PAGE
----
The chipmaker made the announcement Tuesday at the Mobile World Congress, where it also introduced mobile communications chips for phones. Medfield is Intel's second smartphone processor. The first, Moorestown, did not have much success in the market due to power consumption too high for smartphones. Medfield and Moorestown are based on Intel's Atom processor.
Medfield, which is built on the company's latest 32-nanometer manufacturing process, is expected to be better equipped for smartphones. Smaller in size and consuming less power than the 45-nm Moorestown, the new chip is expected to enter mass production later in the year. Intel has said Medfield-powered smartphones will hit the market this year. The company has not named the manufacturers.
Intel dominates the processor market for PCs, but is playing catch up in the smartphone market, which is ruled today by processors based on the designs of ARM Holdings in the U.K. ARM processors are used by all the major smartphone makers, including Apple, Samsung, LG, HTC, Research In Motion, and others.
Intel's biggest advantage over ARM is in manufacturing. Intel is expected to move to a 22-nm manufacturing process next year, which is when ARM is headed to where Intel is today -- 32 nm. Size matters because reducing the size of circuitry on a chip boosts performance and lowers power consumption. Therefore, Intel in time could produce a higher performing chip that's less expensive than ARM's. But to do that, some analysts believe, Intel may have to abandon its legacy x86 microarchitecture. In the meantime, ARM is expected to stay on top at least this year and next year.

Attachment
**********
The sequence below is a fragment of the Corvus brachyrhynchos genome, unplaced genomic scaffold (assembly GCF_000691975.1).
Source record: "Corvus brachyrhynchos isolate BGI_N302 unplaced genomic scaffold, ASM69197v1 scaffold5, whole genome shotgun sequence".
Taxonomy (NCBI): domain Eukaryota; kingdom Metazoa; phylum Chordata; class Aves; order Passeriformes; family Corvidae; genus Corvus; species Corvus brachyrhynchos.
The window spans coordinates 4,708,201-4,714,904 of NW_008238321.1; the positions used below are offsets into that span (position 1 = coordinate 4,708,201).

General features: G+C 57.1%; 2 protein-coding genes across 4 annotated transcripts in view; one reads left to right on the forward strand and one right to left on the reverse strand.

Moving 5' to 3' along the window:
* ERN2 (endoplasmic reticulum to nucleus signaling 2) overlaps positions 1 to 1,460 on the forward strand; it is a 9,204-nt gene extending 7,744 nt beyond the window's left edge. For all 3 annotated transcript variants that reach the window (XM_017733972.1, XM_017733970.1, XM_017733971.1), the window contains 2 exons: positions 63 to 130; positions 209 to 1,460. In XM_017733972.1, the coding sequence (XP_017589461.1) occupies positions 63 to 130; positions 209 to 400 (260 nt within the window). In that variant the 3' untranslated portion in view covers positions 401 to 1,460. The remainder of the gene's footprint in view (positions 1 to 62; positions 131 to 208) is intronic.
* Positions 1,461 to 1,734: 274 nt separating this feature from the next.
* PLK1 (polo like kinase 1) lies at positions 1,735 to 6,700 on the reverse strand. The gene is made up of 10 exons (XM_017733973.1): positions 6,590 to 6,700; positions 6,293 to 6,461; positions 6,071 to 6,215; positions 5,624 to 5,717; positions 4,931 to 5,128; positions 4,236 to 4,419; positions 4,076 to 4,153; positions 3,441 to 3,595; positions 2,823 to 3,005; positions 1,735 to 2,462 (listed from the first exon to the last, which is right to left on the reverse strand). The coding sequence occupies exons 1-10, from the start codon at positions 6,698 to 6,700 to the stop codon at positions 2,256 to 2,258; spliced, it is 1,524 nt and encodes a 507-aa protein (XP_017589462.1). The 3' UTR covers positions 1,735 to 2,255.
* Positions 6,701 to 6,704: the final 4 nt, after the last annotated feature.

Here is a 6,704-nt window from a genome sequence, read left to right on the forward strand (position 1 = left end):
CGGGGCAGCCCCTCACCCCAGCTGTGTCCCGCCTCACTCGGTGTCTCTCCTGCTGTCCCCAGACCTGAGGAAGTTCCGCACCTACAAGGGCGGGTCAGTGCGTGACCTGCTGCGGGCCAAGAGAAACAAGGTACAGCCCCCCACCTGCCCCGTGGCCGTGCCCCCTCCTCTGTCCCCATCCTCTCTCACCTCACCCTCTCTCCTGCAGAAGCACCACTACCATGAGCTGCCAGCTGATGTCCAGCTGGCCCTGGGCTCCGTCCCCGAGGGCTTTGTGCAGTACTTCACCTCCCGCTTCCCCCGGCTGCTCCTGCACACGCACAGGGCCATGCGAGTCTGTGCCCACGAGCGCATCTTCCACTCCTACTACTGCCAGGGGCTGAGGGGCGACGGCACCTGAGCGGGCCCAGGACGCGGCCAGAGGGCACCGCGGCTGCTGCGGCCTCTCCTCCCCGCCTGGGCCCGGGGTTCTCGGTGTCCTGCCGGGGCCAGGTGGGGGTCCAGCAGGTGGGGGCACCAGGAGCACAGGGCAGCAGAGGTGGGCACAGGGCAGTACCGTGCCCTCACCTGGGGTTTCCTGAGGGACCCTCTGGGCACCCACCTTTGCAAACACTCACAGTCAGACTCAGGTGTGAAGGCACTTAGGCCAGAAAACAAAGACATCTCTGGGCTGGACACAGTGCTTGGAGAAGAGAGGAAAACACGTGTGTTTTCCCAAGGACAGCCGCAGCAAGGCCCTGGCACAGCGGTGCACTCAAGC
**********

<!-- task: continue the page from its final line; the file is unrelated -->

Intel also announced at MWC that it would start shipping samples in the second half of the year of a low-power multi-mode communications chip. The new product will support LTE, a fourth generation, high-speed network technology currently being deployed by carriers, as well as older 3G and 2G technologies. Intel expects to make the chip widely available in the second half of next year.
The LTE chip stems from Intel's acquisition last month of Infineon Technologies' Wireless Solutions business. Intel's strengths in communications before the acquisition was in Wi-Fi and 4G WiMax chips. The acquisition added 2G, 3G and 4G LTE technologies.